I remember looking through ads to find a rental in Languedoc, France back in 2012, when we were thinking about making the move from Seattle. At some point I came across an online forum where people were ranting about how impossible it was for foreigners to find rentals. At the time I brushed it off, thinking, how hard can it be to rent? We have a good credit history and our finances are in order, we should be set…
I was very, very wrong.
The truth is, it is extremely rare to find a French landlord willing to rent to expats. “Don’t even bother talking to regular real estate agents,” explains Jane Laverock of GoLanguedoc, one of Renestance’s trusted partners. Jane has been assisting English speakers with rentals since 2007, and I sat down with her a few weeks ago to learn more about what the rental market is like these days for retirees and other expats moving to the area.
Type of Rentals available in the Languedoc
Jane explained that rentals are essentially divided into two types of properties–either unfurnished or furnished lets. By unfurnished, we mean not even a refrigerator or light fixtures. These unfurnished standard rentals are typically three-year leases. Real estate agencies usually won’t even show them to you unless you can prove employment in France and have paid a few years of French taxes. At times, you can find a French property owner who is willing to rent to you directly, but more often than not they request a year’s worth of rent upfront or a similarly high deposit. Monthly rent, however, will be less than for furnished rentals.
Furnished rentals are far and away an easier bet for newcomers to the area. These tend to be short-term (under one year) leases where the tenants can cancel with one month’s notice and landlords with three. They are often only available by the week as vacation rentals during the high season, but are rented at a more affordable rate between October and May. This means that you may have to vacate the property during the summer and move back in after September. One American woman who has rented three furnished houses while awaiting a resident’s visa explained that while these are the easiest to find, they aren’t always ideal long-term. “I’ve got to the point where I want to have my own things: Furniture, pictures, silverware, linens, dishes, kitchen equipment, books, music, etc., around me.”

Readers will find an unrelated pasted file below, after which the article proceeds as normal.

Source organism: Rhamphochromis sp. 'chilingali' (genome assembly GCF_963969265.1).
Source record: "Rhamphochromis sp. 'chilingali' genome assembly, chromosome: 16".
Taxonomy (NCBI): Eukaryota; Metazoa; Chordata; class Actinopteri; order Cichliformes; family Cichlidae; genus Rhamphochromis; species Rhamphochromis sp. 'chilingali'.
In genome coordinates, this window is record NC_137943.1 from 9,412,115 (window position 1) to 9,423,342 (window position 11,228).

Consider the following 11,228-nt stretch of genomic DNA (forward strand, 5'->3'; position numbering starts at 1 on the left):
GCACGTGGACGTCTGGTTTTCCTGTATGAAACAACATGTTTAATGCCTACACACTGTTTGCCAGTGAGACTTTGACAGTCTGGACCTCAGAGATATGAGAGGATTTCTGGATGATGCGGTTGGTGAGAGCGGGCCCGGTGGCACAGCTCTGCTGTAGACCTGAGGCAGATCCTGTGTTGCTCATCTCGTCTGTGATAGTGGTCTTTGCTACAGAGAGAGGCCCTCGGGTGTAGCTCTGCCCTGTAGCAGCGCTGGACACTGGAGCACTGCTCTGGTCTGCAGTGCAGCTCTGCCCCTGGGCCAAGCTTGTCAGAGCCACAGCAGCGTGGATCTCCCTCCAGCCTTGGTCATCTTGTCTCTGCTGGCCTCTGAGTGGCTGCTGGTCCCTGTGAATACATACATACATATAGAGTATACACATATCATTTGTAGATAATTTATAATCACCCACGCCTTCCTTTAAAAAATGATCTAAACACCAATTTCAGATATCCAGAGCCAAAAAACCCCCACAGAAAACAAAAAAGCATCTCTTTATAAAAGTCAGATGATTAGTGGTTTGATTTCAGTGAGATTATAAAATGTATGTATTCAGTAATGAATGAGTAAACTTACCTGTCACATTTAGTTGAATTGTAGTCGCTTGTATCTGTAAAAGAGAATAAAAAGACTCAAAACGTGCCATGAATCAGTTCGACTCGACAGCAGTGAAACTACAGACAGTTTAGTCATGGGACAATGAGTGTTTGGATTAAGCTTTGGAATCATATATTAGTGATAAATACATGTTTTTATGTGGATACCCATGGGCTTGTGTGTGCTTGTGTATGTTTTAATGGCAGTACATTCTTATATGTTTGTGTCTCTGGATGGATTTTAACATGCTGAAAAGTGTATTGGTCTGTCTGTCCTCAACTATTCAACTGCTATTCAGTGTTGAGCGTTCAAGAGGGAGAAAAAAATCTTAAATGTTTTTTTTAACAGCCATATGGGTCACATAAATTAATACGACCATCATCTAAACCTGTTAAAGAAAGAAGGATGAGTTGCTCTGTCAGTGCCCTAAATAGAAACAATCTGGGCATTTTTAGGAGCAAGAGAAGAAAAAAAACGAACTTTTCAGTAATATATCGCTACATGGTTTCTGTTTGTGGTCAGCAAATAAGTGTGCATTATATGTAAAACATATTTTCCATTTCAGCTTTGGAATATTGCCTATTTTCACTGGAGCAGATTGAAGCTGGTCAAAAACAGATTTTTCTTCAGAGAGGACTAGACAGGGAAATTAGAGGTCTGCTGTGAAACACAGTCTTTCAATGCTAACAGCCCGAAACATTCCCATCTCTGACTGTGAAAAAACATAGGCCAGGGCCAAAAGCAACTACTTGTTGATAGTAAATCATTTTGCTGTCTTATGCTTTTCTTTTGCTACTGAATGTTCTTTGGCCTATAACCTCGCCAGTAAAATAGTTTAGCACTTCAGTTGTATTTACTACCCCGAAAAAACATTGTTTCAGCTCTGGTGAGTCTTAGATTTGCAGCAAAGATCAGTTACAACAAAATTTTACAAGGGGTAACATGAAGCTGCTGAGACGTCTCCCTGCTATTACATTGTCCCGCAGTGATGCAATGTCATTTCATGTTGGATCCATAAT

Renestance partners work with many foreign property owners and therefore specialize in these transitional properties. The leases are bilingual, usually go up to twelve months with the option to renew, and utilities are typically not included. Most of the houses are either villas with pools, often not available during the summer months, or what the French refer to as “Village houses”. Village houses tend to be vertically oriented, with 3-4 floors and while some have a terrace or small courtyard, outdoor space tends to be limited. The featured property above sits in the lovely seaside town of Marseillan. Villas will run about 1,000 – 1600 a month from October to May while village houses are often about 600€ a month for a two bedroom with a small terrace.
Apartments in towns and cities are also available furnished or unfurnished, with the same conditions as houses. The main difference with apartments is that you share common areas and sometimes heat, water and a gardien, with your neighbors. Here is a furnished one bedroom in central Montpellier, located close to public transportation.
What to consider when looking for a rental in France?
• Location, location, location. Do you want to be near airports? Do you care about being within walking distance of your local boulangerie? If you are going to be house hunting make sure you are well located for the region you are targeting. If you won’t have a car, are you near public transportation?
• What kind of outdoor space do you want? Do you need a parking spot? Are you OK navigating the steep staircases typically found in village houses? How close do you want your nearest neighbors?
• Take into account the cost to furnish and decorate rentals. Are you willing to purchase a clothes dryer, dishwasher, etc. if your furnished rental doesn’t have one? Quite often, unfurnished rentals in France don’t even have kitchen cabinets or curtain rods, let alone large appliances/white goods. Stores like IKEA do big business here.
• Don’t forget to ask about heating and insulation. Even in the sunny Languedoc it can get down to five degrees Celsius in the winter.
• If you are house hunting, Jane recommends a six month lease as it takes at least three months to purchase the house. Autumn is a good time to be looking, as you don’t run up against the pricey season for rentals, which begins in May.
How can Renestance help you find a rental in Languedoc, France?
Contact our Administrative Assistance service to guide you through the process of searching, putting you in contact with our trusted partners, presenting a dossier, signing the lease, performing the move-in day walk-through, insuring the property, and setting up utilities.
Whatever your situation, Renestance can reduce the stress and make it easier to settle into your new nest. Drop a line and let us know what you are looking for!
Natasha Freidus was Renestance’s first blog editor and web content advisor. She is a consultant and trainer specialising in multimedia storytelling. You can learn more about her work at her website, Creative Narrations. Natasha moved to Roujan from Seattle in early 2013 with her husband and two children.
All articles by: Natasha Freidus